Some say that illness is morally improving, others that there is nothing good about being sick.
One evening, on the way home from a tiring conference, the philosopher Havi Carel, a professor at the University of Bristol, fell into conversation with her taxi driver.
He was curious about the oxygen cylinder she carried. I have a chronic lung condition, Carel explained, the tubes of the cylinder hissing in the still night air. When they pulled up at her house, the driver, a devout Muslim, promised to pray for her. ‘I pity you,’ he said, kindly.
From pangs of compassion to undisguised horror and sheer coldness – the emotions that healthy people express in the presence of disease can seem like natural responses to its awfulness. Being unwell is usually treated as a categorically negative experience. Health is linked to ideas of agency, capability, freedom and possibility, standard entries in the roll-call of human flourishing.
Illness, by contrast, comes with constraint, fragility, loss and restriction, the darker dimensions of what Susan Sontag called ‘the night-side of life’.
But is there something valuable about sickness? In Illness: The Cry of the Flesh (2008), Carel writes that her lung disease has brought ‘plenty of bad, but also, surprisingly, some good’. Philosophers tend to celebrate humanity’s sense of truth, goodness and beauty as our most defining and elevated features. But it might be truer to say that our existence is characterised by dependence and affliction.
For sure, we think, speak, create and love, but we also age, sicken and eventually die. And as humans live longer, the prospect of many years of incapacity looms larger.
‘Everyone who is born holds dual citizenship, in the kingdom of the well and in the kingdom of the sick,’ Sontag wrote in Illness as Metaphor (1978). ‘Although we all prefer to use only the good passport, sooner or later each of us is obliged, at least for a spell, to identify ourselves as citizens of that other place.’ If philosophy is about the pursuit of the good over the course of a human life, surely there’s an obligation to examine what’s worthwhile in the near-universal encounter with illness.
Bookshops are already filled with memoirs, diaries, accounts and letters by, for and about the ill. We seem to be living through a veritable ‘golden age of pathography’, as the historian Thomas Lacqueur observed recently. The desire for life lessons from writers in extremis is certainly part of the appeal. But Lacqueur notes that asking deep questions isn’t the same as being able to answer them, or even being able to write well. That’s true of thinking, too. So our enthusiasm should not be for pathography or even illness in itself, but for those aspects of the experience that promise to yield moral growth.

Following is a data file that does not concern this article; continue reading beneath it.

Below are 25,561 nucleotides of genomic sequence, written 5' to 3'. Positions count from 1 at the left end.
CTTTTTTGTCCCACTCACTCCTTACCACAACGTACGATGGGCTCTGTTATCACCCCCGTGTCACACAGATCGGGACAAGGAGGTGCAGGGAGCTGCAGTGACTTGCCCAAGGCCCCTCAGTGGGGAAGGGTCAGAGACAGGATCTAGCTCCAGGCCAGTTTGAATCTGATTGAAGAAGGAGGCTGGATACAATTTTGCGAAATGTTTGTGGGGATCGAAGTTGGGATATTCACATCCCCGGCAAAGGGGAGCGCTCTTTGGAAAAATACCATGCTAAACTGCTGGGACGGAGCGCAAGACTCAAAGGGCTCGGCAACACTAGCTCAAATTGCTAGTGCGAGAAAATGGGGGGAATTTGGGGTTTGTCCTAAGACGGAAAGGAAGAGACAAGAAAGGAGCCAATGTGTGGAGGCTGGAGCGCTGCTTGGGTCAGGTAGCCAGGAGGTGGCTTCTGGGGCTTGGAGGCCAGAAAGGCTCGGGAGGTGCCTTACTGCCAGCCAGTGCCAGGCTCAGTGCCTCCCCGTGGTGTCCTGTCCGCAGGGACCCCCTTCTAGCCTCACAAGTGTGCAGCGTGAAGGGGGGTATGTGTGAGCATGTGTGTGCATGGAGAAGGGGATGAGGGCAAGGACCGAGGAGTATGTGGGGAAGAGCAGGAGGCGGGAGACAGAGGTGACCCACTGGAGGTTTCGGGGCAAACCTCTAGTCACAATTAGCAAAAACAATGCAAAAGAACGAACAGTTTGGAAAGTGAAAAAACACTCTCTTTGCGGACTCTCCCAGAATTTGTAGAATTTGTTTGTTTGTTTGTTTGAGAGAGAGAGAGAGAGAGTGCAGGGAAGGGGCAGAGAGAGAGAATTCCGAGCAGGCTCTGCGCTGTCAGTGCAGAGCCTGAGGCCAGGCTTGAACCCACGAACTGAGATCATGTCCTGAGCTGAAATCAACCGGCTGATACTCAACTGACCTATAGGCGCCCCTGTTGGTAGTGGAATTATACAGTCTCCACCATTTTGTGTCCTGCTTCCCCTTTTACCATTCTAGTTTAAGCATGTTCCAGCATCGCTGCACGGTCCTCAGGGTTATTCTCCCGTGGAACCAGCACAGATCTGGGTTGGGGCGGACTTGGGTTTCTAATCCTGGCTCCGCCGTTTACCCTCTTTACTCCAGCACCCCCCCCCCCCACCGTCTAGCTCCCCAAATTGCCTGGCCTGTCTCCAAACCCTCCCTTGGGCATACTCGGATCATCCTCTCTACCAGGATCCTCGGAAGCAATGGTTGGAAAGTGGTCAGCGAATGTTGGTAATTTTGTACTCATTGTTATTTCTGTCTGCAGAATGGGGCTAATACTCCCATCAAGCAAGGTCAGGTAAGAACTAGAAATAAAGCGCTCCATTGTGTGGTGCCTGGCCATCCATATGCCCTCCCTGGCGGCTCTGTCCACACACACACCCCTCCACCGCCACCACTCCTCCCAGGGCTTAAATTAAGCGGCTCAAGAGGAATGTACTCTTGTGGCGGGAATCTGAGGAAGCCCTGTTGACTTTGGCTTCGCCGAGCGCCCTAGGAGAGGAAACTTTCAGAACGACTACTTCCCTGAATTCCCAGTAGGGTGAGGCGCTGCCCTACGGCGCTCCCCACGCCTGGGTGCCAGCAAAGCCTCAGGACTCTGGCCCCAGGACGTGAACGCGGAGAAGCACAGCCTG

Am I rose-tinting or romanticising something that’s inherently unpleasant? No doubt such upbeat talk might comfort ill persons and their carers, you might say, but ultimately sickness robs us of what we need to live well. Epicurus advised that the main ingredients of a happy life are friendship, freedom and tranquility of mind – but these are often the first things to go during chronic illness. Former friends stop calling, freedom of body and mind disappear, and tranquillity is forever banished by pain and frustration.
The writer Barbara Ehrenreich skewered the cultural placebo of positive thinking in her book Smile or Die (2009), where she attacked the ‘near-universal bright-siding’ of breast cancer in the developed world. It’s difficult to escape the triumphalist talk of illness as a journey, she says, destined to end in the revitalisation of one’s life, career, relationships and character – a narrative that excludes those who don’t witness much personal growth, or those who don’t recover.
Yet is it possible to defend the idea that illness can be a positive thing, while also acknowledging its destructive power? Yes: I think we can find a balance between bright-siding and despair. What I want to show is that illness can be edifying, for certain people – conducive to the cultivation and exercise of various virtues. If this is right, then it is indeed a life-transforming process that genuinely contains some good.
Illness isn’t absent from the history of philosophy. The Buddha arrived at the Noble Truth that ‘existence is suffering’ after encountering three men, one ill, one aged and one dead. Long periods of poor health can emancipate us from what St Augustine called ‘the frailty of the flesh’, with its lusts and hungers. Or force an appreciation of the brutal truths of the world, and ‘give birth to our thoughts out of pain’, as Friedrich Nietzsche claimed.
But the problem with these suggestions is that they rely upon specific conceptions of what it means to be human – as ‘conditioned’ beings in a world of impermanence, say, or as ‘fallen’ creatures aspiring to union with God. Some ill persons might subscribe to these, but not all do, could or should.